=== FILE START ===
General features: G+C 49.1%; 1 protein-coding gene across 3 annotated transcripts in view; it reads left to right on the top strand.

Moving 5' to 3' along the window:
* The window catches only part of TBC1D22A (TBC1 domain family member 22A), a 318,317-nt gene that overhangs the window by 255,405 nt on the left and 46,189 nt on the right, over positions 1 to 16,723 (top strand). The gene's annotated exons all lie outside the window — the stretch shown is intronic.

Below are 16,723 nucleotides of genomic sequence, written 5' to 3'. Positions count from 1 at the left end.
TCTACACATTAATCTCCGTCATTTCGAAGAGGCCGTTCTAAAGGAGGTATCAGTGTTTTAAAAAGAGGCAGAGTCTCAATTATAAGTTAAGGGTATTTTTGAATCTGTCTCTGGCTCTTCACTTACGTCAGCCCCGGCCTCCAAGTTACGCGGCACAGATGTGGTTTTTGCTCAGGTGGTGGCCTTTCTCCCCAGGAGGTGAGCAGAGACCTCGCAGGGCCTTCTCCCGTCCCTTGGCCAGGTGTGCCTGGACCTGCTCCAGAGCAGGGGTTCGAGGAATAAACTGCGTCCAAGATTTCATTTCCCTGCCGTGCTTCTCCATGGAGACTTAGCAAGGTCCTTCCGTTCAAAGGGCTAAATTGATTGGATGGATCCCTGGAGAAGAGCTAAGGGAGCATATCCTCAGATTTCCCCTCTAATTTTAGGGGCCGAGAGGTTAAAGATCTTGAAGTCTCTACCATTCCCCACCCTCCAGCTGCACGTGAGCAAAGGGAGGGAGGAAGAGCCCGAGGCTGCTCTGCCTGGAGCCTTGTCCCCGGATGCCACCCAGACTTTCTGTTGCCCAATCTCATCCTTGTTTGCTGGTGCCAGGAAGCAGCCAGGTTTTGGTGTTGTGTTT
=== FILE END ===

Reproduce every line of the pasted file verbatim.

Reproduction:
General features: G+C 49.1%; 1 protein-coding gene across 3 annotated transcripts in view; it reads left to right on the top strand.

Moving 5' to 3' along the window:
* The window catches only part of TBC1D22A (TBC1 domain family member 22A), a 318,317-nt gene that overhangs the window by 255,405 nt on the left and 46,189 nt on the right, over positions 1 to 16,723 (top strand). The gene's annotated exons all lie outside the window — the stretch shown is intronic.

Below are 16,723 nucleotides of genomic sequence, written 5' to 3'. Positions count from 1 at the left end.
TCTACACATTAATCTCCGTCATTTCGAAGAGGCCGTTCTAAAGGAGGTATCAGTGTTTTAAAAAGAGGCAGAGTCTCAATTATAAGTTAAGGGTATTTTTGAATCTGTCTCTGGCTCTTCACTTACGTCAGCCCCGGCCTCCAAGTTACGCGGCACAGATGTGGTTTTTGCTCAGGTGGTGGCCTTTCTCCCCAGGAGGTGAGCAGAGACCTCGCAGGGCCTTCTCCCGTCCCTTGGCCAGGTGTGCCTGGACCTGCTCCAGAGCAGGGGTTCGAGGAATAAACTGCGTCCAAGATTTCATTTCCCTGCCGTGCTTCTCCATGGAGACTTAGCAAGGTCCTTCCGTTCAAAGGGCTAAATTGATTGGATGGATCCCTGGAGAAGAGCTAAGGGAGCATATCCTCAGATTTCCCCTCTAATTTTAGGGGCCGAGAGGTTAAAGATCTTGAAGTCTCTACCATTCCCCACCCTCCAGCTGCACGTGAGCAAAGGGAGGGAGGAAGAGCCCGAGGCTGCTCTGCCTGGAGCCTTGTCCCCGGATGCCACCCAGACTTTCTGTTGCCCAATCTCATCCTTGTTTGCTGGTGCCAGGAAGCAGCCAGGTTTTGGTGTTGTGTTT